An unexplained note included in a slideshow presentation released by the Minnesota Department of Health (MDH) has some concerned citizens questioning the accuracy of the models used to justify the extended shutdown.
The University of Minnesota (UMN) has produced mathematical models designed to foretell the spread of coronavirus and serve as justification for the governor’s actions to quell the pandemic.
However, concerned citizens have spotted what appears to be a strange note leftover from an earlier draft written by either the University or MDH. Some claim this to be evidence that the modeling process lacks integrity or is bias towards a certain outcome.
“For consideration: model the outcome and work back from it?” the note reads.
Minnesota State Senator Roger Chamberlain chimed in shortly after this unusual note was first highlighted online asking a question about what it might mean.
Walz Updated MN model for covid19. Slide 12, bullet 4, “Model outcome and work back from it?” Is this to provide outcome then adjust model to fit the desired outcome? https://t.co/KweZW3Murt
— Roger Chamberlain (@rcchamberlain1) May 11, 2020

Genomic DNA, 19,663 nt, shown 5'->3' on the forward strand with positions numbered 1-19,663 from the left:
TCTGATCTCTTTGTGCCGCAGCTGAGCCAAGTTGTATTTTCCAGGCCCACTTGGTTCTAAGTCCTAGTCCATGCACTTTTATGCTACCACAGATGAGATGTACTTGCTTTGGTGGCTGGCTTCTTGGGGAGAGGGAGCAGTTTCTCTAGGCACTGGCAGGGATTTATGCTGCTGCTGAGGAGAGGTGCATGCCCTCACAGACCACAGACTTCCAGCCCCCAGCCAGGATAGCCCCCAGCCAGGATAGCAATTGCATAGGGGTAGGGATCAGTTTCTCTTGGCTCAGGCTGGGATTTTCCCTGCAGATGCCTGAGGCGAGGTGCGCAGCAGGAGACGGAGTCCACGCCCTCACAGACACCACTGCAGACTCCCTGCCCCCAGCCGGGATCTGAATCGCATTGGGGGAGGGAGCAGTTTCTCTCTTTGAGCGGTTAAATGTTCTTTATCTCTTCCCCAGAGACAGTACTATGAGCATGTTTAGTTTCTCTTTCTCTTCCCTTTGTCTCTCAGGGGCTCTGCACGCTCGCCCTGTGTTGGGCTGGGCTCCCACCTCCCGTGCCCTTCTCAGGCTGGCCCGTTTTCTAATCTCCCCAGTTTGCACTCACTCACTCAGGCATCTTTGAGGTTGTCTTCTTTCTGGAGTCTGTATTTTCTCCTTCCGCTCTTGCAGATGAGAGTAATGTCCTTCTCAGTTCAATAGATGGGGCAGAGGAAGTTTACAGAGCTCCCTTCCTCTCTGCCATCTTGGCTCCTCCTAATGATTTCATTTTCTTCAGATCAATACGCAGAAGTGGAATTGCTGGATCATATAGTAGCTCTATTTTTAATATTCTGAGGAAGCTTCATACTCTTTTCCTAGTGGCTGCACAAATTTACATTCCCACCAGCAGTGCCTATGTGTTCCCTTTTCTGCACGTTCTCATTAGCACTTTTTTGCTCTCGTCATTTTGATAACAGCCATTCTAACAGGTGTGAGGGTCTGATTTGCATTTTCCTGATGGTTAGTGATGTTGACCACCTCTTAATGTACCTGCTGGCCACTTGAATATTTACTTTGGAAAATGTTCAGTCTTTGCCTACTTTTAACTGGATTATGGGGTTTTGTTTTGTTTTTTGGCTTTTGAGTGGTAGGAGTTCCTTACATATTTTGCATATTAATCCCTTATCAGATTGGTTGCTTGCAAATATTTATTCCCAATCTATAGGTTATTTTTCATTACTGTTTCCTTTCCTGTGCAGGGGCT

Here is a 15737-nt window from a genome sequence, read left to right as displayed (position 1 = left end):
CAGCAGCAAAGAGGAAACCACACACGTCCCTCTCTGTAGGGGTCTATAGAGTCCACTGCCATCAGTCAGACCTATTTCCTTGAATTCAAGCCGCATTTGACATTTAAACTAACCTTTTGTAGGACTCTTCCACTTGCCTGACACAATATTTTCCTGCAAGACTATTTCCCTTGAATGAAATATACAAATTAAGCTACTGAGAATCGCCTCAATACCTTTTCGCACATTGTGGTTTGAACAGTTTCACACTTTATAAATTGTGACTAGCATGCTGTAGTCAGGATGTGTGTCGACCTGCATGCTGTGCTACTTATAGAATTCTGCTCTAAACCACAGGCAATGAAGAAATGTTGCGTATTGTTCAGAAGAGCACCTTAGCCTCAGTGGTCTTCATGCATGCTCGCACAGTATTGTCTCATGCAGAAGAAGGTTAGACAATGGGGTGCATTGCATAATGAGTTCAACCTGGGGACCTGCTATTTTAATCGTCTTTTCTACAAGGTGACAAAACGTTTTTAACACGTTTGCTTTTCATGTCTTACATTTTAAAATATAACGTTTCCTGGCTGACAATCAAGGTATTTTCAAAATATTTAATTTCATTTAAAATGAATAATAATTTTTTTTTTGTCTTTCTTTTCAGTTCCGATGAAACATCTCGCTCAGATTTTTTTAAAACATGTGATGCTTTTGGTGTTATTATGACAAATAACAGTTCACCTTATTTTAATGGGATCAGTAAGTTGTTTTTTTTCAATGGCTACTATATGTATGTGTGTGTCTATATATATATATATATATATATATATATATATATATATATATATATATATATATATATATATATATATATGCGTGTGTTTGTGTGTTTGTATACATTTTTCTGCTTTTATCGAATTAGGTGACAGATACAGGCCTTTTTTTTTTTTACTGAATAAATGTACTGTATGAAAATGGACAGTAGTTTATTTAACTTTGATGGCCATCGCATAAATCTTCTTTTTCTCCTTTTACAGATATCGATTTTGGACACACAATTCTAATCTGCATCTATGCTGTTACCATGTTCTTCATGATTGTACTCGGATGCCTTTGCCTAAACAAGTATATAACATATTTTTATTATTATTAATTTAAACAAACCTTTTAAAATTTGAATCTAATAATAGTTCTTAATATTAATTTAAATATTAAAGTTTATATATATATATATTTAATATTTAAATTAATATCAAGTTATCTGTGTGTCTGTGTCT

State Representative Jeremy Munson also commented, saying that the the new 2.0 models, are “sloppy.” He claims the updated model as proof that state officials are “desperately trying to find a way to justify their destructive ‘stay at home order’ that is destroying jobs and the economy.”
Citizens are just as concerned with how the Walz administration is using the new models as state leaders.
“Leftover comment in slides shows MDH is giving UMN modellers the outcome and asking them to work backwards,” one Minnesotan claimed via Twitter.
“Is the Minnesota model based upon guessing outcomes and working the model to meet the preconceived result?” asks another.
The ultimate conclusion of the new models seems to be that “extended social distancing” will have a measurably favorable impact on Minnesota ICU demand transmission compared to other less drastic approaches.
UMN first unveiled its first predictive models in April. At that time, the numbers predicted that less than one one hundredth of one percent (<.01%) of populations under the age of 60 will die of the virus. This prediction appears to have been at least roughly correct as the overwhelming majority, as many as 99.24%, of COVID-19 related deaths in Minnesota have occured in nursing homes or in relation to a severe underlying condition.
As of the first of this month, Minnesota had paid over $1,500,000 to the UMN for the models.